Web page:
It was here that special gallantry was displayed by our colored troops who took Ham, with great enthusiasm and appetite, after the repulse of the Jewish volunteers, who fell back on the Bivaux in the face of vastly superior and more numerous forces.

In this connection it should be mentioned that the apparent inactivity of certain of our elements has been due to the fact that they found themselves opposed to Bun shock-troops without the very necessary equipment of shock-absorbers. It is understood, however, that this defect has been remedied. Everywhere the new whippet water-wagons are doing wonderful work. Their effectiveness would have been increased had it not been for the difficulty in securing drivers. Owing to the gentle, rolling motion of the wagons, many of the men entrusted with the task of driving were displaced from their seats during the skirmishes. In one company alone, fifty-six per cent of the drivers failed to keep their places. One young American, more persistent than the rest. Mounted his particular wagon twelve times in one engagement, only to be unseated on every occasion.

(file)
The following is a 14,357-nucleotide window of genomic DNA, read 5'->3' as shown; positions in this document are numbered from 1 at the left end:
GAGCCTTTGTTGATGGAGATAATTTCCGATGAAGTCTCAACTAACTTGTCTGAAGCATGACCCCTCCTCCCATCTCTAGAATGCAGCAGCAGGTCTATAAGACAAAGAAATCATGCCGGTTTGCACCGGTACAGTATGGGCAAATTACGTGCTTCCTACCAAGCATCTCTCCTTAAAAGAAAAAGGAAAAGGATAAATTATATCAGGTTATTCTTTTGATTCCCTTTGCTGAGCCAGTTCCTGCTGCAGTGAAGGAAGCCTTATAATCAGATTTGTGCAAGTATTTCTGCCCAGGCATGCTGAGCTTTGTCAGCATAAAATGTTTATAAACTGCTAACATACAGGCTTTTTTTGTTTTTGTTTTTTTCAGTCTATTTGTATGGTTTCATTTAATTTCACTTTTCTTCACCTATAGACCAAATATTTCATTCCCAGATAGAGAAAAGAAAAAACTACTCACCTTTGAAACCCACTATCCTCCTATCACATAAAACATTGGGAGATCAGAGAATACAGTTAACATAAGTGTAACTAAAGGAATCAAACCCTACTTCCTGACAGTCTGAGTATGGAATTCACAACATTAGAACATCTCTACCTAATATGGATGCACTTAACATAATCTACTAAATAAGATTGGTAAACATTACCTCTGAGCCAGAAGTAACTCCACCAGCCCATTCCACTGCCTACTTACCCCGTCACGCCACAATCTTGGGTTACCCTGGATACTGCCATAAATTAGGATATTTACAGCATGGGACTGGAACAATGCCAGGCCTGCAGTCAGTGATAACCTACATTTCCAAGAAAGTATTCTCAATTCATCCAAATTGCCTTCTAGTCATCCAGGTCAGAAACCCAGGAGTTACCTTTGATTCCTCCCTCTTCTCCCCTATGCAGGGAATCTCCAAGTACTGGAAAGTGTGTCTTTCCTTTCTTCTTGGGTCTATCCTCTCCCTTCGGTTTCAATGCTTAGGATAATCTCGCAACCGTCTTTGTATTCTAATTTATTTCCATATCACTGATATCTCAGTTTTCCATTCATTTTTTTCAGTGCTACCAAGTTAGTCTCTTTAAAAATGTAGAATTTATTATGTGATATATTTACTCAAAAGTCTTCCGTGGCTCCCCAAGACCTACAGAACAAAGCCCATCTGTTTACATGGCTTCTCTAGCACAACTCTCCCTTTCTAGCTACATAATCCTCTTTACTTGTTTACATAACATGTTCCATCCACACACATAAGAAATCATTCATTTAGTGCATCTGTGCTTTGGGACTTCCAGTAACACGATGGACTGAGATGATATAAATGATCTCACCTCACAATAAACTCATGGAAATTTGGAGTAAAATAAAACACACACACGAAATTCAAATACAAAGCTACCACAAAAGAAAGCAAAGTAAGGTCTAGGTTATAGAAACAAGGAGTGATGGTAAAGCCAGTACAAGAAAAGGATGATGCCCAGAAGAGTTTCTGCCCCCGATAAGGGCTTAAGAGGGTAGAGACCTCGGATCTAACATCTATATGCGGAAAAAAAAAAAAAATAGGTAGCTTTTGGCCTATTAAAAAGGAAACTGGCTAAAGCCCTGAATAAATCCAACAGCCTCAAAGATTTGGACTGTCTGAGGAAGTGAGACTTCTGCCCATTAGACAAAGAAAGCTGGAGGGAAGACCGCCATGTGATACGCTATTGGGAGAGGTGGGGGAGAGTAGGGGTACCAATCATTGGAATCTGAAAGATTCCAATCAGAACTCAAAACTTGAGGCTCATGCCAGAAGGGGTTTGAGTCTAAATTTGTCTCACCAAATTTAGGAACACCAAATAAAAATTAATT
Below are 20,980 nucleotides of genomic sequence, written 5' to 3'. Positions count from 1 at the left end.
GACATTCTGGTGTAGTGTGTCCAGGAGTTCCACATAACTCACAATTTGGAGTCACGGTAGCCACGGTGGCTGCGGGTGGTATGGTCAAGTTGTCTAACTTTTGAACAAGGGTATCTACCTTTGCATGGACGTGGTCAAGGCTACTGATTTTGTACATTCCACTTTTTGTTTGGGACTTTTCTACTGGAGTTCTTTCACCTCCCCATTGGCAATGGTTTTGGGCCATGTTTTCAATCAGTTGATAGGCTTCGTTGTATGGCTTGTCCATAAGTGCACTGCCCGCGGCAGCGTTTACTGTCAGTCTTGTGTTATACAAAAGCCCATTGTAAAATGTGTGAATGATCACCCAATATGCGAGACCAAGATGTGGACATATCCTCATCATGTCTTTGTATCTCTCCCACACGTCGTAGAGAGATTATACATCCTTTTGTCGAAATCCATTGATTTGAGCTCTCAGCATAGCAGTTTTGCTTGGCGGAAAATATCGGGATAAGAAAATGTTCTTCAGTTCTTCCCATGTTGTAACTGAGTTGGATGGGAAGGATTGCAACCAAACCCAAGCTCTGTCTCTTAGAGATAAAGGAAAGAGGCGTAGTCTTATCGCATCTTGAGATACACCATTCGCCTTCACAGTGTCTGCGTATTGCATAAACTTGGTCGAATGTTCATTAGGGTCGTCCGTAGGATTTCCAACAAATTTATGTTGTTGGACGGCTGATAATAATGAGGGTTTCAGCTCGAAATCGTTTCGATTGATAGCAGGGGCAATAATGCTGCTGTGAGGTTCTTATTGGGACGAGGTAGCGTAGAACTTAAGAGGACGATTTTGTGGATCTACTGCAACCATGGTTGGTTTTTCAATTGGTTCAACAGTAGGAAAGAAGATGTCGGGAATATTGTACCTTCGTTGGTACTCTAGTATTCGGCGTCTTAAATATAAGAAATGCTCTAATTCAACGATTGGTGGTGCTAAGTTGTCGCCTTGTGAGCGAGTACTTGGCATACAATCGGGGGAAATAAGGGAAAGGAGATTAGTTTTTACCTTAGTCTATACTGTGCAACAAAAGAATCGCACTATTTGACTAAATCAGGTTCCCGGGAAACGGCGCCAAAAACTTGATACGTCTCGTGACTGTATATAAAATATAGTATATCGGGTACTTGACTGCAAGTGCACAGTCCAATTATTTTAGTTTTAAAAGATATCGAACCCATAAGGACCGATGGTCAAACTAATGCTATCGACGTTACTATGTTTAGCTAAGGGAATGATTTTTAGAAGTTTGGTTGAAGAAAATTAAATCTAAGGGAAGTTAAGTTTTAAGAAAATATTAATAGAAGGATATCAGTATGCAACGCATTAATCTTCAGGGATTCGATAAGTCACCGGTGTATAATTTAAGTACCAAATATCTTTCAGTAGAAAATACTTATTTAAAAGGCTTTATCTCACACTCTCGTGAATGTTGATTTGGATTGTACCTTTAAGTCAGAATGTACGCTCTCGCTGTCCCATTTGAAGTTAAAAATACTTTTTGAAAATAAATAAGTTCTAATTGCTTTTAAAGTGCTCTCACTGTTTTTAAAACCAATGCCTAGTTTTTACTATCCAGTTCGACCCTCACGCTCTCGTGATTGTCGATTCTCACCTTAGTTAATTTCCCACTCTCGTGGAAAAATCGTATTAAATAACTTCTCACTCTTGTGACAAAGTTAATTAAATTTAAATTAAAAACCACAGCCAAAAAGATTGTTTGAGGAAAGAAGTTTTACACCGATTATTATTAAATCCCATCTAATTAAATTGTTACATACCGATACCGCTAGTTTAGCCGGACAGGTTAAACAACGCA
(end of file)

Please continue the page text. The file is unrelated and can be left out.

The water wagons proved particularly effective in mopping up around Boissons and Rummycourt. After the destruction of the Galette brewery, Major Croton, whose name will be familiar to many residents of New York and Kensico,² was breveted on the field and the entire siphon-and-hose division has been recommended to receive the Congressional Blue Ribbon.

To sum up,— once DeWett’s bottle is broken, a retreat to the old Whiffenpoof Line is inevitable. The question is, will the enemy go further? Will he elect to stand on this line pending a subtle peace-offensive, or will he be forced to his last great strongholds defending the home-land?

In the latter case, which seems more probable, his line would run about due South from Pille through the towns of Tremens, Dizzy and Riot. It is inconceivable that DeWett will ever give up Tremens. It is the last resort of the Buns. To surrender that would be to yield all, and before that happens we may look to see serious proposals which would terminate hostilities.

I am frequently asked when this war will end. Like other war correspondents I am in a position to know,—not vaguely or indefinitely, but with the utmost precision. After mature study of conditions and after reading the accounts of legislation recently enacted at Washington I do not hesitate to state, emphatically, that it will all be over on July 2nd, 1919.

¹ “Bun” was a slang term originating in the late nineteenth century and meaning a “state of drunkenness”; it often appeared in the phrase “to have a bun on”. And, of course, “bun” puns on “Hun”.